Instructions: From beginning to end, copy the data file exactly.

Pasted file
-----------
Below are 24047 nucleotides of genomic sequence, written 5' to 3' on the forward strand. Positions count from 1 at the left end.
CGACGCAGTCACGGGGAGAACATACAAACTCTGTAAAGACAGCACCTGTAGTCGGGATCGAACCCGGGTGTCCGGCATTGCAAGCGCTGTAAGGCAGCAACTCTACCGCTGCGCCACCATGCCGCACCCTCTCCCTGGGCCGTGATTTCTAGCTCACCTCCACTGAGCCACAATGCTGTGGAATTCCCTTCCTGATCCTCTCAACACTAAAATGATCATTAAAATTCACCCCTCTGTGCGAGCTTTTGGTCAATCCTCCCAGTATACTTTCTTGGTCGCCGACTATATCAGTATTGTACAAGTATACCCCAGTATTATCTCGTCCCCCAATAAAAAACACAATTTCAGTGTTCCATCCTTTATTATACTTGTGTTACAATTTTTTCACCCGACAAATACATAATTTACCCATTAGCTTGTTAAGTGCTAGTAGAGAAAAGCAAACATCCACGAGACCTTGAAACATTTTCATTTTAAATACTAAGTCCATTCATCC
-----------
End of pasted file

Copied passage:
Below are 24047 nucleotides of genomic sequence, written 5' to 3' on the forward strand. Positions count from 1 at the left end.
CGACGCAGTCACGGGGAGAACATACAAACTCTGTAAAGACAGCACCTGTAGTCGGGATCGAACCCGGGTGTCCGGCATTGCAAGCGCTGTAAGGCAGCAACTCTACCGCTGCGCCACCATGCCGCACCCTCTCCCTGGGCCGTGATTTCTAGCTCACCTCCACTGAGCCACAATGCTGTGGAATTCCCTTCCTGATCCTCTCAACACTAAAATGATCATTAAAATTCACCCCTCTGTGCGAGCTTTTGGTCAATCCTCCCAGTATACTTTCTTGGTCGCCGACTATATCAGTATTGTACAAGTATACCCCAGTATTATCTCGTCCCCCAATAAAAAACACAATTTCAGTGTTCCATCCTTTATTATACTTGTGTTACAATTTTTTCACCCGACAAATACATAATTTACCCATTAGCTTGTTAAGTGCTAGTAGAGAAAAGCAAACATCCACGAGACCTTGAAACATTTTCATTTTAAATACTAAGTCCATTCATCC